Understanding a CCRC’s “permanent transfer” policy

There are three things that I think everyone should understand about their move into a CCRC: the community’s amount of debt, the community’s entrance fee refund policy, and the community’s policy on permanent transfers to assisted living or nursing.  Today we’ll talk a bit more about the third one: permanent transfers.
When you move into a CCRC, you agree to move to a higher level of care in the event that you can’t stay in live alone anymore.  It’s called “permanent transfer” because they assume that you will never move back into independent living and thus can resell your apartment to someone else.
There are a few things you should note about CCRCs permanent transfer policy:
The community will decide when you have to move. By and large, almost all CCRC contracts have policies regarding residents who can no longer live on their own.  Due to the sensitive nature of the decision, most contracts require that the community’s executive director and its director of nursing sign off on the transfer.
You don’t have much say in the process. While the community will often consult you and your family about the move, you generally won’t have too much of a say.  This makes sense if you think about it.  Especially for residents who have dementia or other cognitive problems, it can be hard to spot one’s own inability to live independently. However, some seniors bristle at the idea of someone else telling them when they must move out of their independent living apartments.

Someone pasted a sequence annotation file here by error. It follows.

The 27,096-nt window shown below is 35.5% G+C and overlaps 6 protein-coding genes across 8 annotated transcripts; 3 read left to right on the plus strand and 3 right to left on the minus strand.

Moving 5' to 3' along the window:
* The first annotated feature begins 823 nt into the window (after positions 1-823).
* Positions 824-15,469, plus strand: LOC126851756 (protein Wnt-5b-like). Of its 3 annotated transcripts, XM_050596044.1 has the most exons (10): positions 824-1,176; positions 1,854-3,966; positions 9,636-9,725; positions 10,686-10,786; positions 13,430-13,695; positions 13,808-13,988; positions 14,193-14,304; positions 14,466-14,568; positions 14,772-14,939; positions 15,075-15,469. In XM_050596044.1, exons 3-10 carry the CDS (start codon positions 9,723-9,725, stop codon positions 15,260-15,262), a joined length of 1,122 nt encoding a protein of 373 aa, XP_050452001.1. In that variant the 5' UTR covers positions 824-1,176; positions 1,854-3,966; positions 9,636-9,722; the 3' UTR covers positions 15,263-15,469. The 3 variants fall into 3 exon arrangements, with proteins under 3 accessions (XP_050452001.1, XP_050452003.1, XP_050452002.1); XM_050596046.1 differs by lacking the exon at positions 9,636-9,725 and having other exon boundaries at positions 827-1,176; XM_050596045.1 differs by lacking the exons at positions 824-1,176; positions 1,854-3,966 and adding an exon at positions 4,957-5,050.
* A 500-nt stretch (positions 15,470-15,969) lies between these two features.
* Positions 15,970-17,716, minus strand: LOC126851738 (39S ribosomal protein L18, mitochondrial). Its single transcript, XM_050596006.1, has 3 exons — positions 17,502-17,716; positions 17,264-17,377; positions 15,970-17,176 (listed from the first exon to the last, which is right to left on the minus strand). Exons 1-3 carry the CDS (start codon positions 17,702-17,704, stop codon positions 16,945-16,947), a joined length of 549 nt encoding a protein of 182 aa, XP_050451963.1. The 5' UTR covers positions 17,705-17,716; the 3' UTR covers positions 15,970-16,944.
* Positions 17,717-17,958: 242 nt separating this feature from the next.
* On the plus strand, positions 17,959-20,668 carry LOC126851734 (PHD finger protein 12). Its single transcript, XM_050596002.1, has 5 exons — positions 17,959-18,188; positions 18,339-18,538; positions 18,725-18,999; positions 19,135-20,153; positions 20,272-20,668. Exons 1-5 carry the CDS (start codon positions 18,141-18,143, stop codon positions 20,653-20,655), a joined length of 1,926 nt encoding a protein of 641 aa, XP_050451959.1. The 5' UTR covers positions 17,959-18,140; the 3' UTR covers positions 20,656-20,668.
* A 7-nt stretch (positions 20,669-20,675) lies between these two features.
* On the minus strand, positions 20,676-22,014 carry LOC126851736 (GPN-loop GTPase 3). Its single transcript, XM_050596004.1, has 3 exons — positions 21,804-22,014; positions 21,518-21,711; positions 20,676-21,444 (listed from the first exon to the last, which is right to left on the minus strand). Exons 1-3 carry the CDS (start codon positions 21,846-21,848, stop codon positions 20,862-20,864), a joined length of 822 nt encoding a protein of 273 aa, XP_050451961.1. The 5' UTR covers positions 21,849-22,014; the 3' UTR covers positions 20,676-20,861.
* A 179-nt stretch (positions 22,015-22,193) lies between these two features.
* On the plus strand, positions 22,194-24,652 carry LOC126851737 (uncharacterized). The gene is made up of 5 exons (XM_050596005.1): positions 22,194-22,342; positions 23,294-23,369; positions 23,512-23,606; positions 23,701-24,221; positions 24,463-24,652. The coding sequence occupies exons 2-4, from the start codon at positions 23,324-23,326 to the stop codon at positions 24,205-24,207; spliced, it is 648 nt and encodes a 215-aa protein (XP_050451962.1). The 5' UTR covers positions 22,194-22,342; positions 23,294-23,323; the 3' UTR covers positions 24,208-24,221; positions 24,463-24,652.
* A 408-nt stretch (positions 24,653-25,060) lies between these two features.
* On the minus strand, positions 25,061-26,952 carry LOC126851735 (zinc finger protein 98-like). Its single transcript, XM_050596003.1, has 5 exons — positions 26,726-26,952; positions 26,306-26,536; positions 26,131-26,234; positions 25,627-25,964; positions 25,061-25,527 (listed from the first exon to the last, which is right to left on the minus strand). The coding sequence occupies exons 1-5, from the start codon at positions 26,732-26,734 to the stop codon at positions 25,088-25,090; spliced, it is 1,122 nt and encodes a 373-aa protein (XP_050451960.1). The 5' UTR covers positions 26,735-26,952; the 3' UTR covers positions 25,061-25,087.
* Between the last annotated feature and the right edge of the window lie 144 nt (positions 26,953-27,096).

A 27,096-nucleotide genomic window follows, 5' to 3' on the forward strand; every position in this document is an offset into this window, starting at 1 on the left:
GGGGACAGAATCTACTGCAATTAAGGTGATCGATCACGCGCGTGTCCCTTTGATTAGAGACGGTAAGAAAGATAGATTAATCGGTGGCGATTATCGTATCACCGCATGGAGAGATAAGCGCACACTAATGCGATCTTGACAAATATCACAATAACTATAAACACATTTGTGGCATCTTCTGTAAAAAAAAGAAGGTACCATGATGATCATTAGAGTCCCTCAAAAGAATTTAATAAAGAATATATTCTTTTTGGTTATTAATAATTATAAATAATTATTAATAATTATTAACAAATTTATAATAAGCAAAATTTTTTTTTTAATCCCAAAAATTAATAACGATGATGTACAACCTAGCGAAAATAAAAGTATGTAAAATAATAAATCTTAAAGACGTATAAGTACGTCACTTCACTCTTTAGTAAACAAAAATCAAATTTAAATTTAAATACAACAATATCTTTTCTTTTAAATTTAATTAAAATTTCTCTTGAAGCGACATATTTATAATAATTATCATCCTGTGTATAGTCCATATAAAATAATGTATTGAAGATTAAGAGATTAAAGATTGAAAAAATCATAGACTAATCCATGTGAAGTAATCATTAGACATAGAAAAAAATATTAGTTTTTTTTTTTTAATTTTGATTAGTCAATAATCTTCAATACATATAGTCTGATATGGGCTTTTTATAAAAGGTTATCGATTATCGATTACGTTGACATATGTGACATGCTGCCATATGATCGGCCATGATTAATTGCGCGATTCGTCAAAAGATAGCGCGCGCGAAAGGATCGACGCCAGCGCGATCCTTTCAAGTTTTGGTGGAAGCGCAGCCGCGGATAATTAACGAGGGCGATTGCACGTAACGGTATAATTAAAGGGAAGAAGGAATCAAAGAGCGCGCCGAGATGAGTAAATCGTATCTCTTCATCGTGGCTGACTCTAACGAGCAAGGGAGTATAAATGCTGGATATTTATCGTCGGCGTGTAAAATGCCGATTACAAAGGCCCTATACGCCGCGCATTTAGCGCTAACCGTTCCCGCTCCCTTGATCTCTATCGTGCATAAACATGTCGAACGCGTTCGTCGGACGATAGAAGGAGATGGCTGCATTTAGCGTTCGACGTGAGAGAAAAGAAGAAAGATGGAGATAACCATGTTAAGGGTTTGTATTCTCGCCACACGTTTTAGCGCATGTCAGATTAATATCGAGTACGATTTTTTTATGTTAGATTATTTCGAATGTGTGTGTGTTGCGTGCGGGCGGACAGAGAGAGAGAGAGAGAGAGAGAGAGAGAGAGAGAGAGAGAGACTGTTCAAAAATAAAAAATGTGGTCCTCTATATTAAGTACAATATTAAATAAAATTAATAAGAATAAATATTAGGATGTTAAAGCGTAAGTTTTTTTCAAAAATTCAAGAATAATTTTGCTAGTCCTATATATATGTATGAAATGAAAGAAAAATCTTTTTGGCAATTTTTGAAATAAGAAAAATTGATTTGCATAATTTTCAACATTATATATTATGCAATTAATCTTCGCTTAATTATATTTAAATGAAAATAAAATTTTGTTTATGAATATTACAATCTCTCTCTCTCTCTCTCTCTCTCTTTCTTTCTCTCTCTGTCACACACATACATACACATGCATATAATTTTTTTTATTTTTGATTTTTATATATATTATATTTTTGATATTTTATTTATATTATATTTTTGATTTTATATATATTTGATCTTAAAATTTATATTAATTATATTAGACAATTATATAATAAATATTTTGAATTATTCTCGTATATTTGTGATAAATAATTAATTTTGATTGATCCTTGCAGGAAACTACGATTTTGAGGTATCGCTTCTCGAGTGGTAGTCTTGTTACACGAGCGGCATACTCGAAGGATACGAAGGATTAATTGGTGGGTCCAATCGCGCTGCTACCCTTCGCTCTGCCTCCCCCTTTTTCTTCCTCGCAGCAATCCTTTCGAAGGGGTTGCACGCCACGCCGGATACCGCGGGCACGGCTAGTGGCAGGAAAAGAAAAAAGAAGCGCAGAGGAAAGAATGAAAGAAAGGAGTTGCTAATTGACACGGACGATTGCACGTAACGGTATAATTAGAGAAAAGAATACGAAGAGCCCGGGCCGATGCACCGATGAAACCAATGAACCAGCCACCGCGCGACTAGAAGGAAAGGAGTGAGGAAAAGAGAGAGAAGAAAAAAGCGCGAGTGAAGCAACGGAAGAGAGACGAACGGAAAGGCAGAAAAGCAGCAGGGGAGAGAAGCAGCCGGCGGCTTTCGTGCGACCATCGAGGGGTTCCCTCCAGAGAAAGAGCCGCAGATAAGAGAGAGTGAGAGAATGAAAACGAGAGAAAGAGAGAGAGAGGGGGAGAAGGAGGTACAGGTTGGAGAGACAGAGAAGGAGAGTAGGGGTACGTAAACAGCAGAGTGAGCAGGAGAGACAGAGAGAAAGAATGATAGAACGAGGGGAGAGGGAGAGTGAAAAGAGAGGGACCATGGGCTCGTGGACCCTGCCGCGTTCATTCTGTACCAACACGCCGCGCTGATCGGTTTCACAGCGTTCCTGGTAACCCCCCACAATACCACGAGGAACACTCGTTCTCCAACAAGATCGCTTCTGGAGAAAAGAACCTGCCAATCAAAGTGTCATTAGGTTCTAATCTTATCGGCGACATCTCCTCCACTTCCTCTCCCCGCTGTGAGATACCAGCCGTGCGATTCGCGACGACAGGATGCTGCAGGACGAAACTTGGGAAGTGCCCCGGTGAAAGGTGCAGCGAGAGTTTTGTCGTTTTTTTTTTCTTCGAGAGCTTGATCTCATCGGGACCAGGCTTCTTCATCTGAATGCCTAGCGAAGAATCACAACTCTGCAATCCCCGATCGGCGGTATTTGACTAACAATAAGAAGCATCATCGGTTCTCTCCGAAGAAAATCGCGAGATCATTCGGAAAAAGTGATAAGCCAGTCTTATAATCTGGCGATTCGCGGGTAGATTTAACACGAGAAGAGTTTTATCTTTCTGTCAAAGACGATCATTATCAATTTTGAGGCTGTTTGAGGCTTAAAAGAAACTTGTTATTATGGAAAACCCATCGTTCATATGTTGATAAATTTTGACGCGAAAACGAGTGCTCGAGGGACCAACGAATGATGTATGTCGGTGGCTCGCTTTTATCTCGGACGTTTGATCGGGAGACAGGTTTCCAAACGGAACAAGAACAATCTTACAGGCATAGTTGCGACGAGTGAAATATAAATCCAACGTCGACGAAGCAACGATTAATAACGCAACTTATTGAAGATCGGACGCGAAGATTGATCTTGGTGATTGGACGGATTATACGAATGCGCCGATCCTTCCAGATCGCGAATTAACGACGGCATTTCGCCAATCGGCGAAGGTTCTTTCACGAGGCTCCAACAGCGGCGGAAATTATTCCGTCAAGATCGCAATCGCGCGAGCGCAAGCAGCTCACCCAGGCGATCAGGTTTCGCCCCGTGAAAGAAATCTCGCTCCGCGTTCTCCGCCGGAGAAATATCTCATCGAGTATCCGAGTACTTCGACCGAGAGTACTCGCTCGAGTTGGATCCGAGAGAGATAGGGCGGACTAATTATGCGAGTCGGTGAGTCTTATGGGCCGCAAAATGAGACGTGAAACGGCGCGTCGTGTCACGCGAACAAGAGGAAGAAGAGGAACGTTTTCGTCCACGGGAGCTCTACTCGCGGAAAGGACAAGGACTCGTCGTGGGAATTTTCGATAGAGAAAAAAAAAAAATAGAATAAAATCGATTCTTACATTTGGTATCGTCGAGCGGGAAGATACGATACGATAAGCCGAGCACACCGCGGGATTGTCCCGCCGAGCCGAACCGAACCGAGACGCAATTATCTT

Read your contract.  Policies vary from community to community, so read your documents carefully. In most cases, your doctor, the community’s head nurse, and administrators must “vote” in favor of your permanent move.  If you disagree, then you’ll have to either prove your independence or move out.  It sounds drastic, but that’s the way it’s handled in most places.

The benefits to the CCRC are many.  For one, the community can ensure resident safety by moving people who need more care to assisted living or nursing.  They can also resell the apartment, which improves their bottom line.

While permanent transfer policies help residents who are in denial of their conditions get the additional help that they need, sometimes there are disagreements.  Unfortunately, they usually work out in favor of the community.  So, if you’re not moving into a community that allows aging in place, it’s in your best interest to read and understand the permanent transfer policy.  It’s probably one of the most important things that you can do before signing on the dotted line.

Want to learn more about senior housing? Check out these posts:

Is it cheaper to stay at home or move into a CCRC?

How do I time my move into a CCRC?

Thoughts on the Frontline documentary about assisted living.

The naked truth about entrance fee refunds.

Aging in Place: Friend or Foe?

In case you missed it the first time, here are some thoughts on “aging in place” at a CCRC:

The term “aging in place” became popular several years ago to describe a particular type of senior housing whereby residents were allowed to remain in their independent living apartments, even though they required higher levels of care.

The main benefit of aging in place is that you don’t have to move if you become sick. Your bedroom remains your bedroom. You don’t have to worry about moving to a smaller assisted living apartment. It is a huge benefit for seniors that might need to make several moves during the last years of their lives. Once they move into the community, their apartment becomes their home.